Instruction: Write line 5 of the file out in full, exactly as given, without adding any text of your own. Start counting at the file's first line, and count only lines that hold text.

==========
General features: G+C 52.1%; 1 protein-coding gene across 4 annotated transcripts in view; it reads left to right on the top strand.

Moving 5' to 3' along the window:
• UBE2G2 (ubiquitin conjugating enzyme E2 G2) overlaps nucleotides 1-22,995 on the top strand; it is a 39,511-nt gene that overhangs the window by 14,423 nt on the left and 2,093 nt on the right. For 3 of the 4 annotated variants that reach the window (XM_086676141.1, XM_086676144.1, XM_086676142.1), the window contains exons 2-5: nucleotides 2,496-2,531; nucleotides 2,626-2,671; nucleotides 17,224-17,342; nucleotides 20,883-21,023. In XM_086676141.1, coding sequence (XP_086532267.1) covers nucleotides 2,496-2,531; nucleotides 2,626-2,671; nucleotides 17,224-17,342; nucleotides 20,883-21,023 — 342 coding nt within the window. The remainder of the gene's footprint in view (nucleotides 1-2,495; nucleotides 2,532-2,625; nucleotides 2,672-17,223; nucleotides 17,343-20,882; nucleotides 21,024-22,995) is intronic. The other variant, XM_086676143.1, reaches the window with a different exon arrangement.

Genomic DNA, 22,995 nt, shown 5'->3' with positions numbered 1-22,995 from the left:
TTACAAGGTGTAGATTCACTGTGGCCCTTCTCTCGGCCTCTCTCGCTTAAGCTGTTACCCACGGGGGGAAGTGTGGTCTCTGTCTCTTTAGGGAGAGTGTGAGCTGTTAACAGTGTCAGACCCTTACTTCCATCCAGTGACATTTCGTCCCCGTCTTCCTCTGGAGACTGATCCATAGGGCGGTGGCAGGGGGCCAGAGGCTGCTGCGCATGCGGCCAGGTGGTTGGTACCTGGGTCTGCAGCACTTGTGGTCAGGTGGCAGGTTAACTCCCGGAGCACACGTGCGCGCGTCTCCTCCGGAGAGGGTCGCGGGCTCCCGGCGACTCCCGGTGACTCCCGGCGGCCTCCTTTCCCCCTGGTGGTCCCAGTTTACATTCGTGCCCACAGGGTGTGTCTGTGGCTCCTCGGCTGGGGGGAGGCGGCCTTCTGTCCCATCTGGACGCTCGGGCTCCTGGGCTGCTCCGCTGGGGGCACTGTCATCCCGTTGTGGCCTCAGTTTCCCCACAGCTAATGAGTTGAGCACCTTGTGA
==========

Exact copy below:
TTACAAGGTGTAGATTCACTGTGGCCCTTCTCTCGGCCTCTCTCGCTTAAGCTGTTACCCACGGGGGGAAGTGTGGTCTCTGTCTCTTTAGGGAGAGTGTGAGCTGTTAACAGTGTCAGACCCTTACTTCCATCCAGTGACATTTCGTCCCCGTCTTCCTCTGGAGACTGATCCATAGGGCGGTGGCAGGGGGCCAGAGGCTGCTGCGCATGCGGCCAGGTGGTTGGTACCTGGGTCTGCAGCACTTGTGGTCAGGTGGCAGGTTAACTCCCGGAGCACACGTGCGCGCGTCTCCTCCGGAGAGGGTCGCGGGCTCCCGGCGACTCCCGGTGACTCCCGGCGGCCTCCTTTCCCCCTGGTGGTCCCAGTTTACATTCGTGCCCACAGGGTGTGTCTGTGGCTCCTCGGCTGGGGGGAGGCGGCCTTCTGTCCCATCTGGACGCTCGGGCTCCTGGGCTGCTCCGCTGGGGGCACTGTCATCCCGTTGTGGCCTCAGTTTCCCCACAGCTAATGAGTTGAGCACCTTGTGA